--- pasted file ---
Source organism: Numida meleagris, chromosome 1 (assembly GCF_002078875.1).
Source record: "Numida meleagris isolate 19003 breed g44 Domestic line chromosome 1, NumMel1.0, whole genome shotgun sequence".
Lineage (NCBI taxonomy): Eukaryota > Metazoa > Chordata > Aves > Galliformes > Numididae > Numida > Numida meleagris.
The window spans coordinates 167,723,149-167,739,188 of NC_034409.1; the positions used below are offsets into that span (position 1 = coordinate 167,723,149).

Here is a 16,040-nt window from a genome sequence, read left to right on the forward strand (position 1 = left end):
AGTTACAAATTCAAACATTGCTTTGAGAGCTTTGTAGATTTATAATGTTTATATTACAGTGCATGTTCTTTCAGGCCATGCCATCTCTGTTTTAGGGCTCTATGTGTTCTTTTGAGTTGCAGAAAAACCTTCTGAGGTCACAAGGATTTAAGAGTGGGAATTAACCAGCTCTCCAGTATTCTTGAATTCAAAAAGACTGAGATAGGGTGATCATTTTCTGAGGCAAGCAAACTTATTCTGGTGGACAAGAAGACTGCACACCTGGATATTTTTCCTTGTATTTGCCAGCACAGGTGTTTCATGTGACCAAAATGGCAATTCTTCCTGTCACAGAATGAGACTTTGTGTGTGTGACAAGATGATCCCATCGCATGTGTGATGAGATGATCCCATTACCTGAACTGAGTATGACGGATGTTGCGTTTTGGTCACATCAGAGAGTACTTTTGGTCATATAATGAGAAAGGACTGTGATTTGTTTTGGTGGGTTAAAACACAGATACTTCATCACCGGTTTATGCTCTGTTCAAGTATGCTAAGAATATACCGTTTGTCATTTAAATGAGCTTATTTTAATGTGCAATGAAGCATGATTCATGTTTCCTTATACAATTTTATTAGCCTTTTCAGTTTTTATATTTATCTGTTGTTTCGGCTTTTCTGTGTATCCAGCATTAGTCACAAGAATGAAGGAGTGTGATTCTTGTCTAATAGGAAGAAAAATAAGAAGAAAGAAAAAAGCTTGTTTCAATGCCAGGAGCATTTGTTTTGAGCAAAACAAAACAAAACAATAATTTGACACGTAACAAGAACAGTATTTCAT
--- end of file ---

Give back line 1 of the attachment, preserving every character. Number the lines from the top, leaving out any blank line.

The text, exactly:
Source organism: Numida meleagris, chromosome 1 (assembly GCF_002078875.1).